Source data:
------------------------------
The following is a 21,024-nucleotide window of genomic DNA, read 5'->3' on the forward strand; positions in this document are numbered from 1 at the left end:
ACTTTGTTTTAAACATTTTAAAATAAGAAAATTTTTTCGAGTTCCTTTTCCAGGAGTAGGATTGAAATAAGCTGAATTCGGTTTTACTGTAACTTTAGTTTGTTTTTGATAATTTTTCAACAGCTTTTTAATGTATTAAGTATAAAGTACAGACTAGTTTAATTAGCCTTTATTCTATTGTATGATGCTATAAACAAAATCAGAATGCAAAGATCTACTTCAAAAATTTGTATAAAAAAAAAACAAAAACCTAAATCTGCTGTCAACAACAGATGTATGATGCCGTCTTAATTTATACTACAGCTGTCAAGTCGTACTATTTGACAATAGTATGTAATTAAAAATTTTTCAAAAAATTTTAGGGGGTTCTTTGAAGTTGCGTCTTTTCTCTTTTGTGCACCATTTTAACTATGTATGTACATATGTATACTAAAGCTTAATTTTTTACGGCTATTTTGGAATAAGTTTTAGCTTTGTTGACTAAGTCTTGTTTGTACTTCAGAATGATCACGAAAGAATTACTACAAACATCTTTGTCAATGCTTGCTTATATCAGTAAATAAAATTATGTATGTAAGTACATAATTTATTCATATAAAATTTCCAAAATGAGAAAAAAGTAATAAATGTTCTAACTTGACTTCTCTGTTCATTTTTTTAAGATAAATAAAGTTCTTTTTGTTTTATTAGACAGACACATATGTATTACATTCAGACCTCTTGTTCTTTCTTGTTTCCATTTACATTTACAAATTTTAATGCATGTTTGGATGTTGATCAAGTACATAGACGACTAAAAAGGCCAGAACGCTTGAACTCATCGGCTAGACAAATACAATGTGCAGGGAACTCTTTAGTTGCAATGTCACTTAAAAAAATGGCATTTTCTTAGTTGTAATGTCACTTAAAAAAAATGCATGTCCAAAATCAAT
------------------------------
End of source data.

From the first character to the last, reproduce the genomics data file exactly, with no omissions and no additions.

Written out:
The following is a 21,024-nucleotide window of genomic DNA, read 5'->3' on the forward strand; positions in this document are numbered from 1 at the left end:
ACTTTGTTTTAAACATTTTAAAATAAGAAAATTTTTTCGAGTTCCTTTTCCAGGAGTAGGATTGAAATAAGCTGAATTCGGTTTTACTGTAACTTTAGTTTGTTTTTGATAATTTTTCAACAGCTTTTTAATGTATTAAGTATAAAGTACAGACTAGTTTAATTAGCCTTTATTCTATTGTATGATGCTATAAACAAAATCAGAATGCAAAGATCTACTTCAAAAATTTGTATAAAAAAAAAACAAAAACCTAAATCTGCTGTCAACAACAGATGTATGATGCCGTCTTAATTTATACTACAGCTGTCAAGTCGTACTATTTGACAATAGTATGTAATTAAAAATTTTTCAAAAAATTTTAGGGGGTTCTTTGAAGTTGCGTCTTTTCTCTTTTGTGCACCATTTTAACTATGTATGTACATATGTATACTAAAGCTTAATTTTTTACGGCTATTTTGGAATAAGTTTTAGCTTTGTTGACTAAGTCTTGTTTGTACTTCAGAATGATCACGAAAGAATTACTACAAACATCTTTGTCAATGCTTGCTTATATCAGTAAATAAAATTATGTATGTAAGTACATAATTTATTCATATAAAATTTCCAAAATGAGAAAAAAGTAATAAATGTTCTAACTTGACTTCTCTGTTCATTTTTTTAAGATAAATAAAGTTCTTTTTGTTTTATTAGACAGACACATATGTATTACATTCAGACCTCTTGTTCTTTCTTGTTTCCATTTACATTTACAAATTTTAATGCATGTTTGGATGTTGATCAAGTACATAGACGACTAAAAAGGCCAGAACGCTTGAACTCATCGGCTAGACAAATACAATGTGCAGGGAACTCTTTAGTTGCAATGTCACTTAAAAAAATGGCATTTTCTTAGTTGTAATGTCACTTAAAAAAAATGCATGTCCAAAATCAAT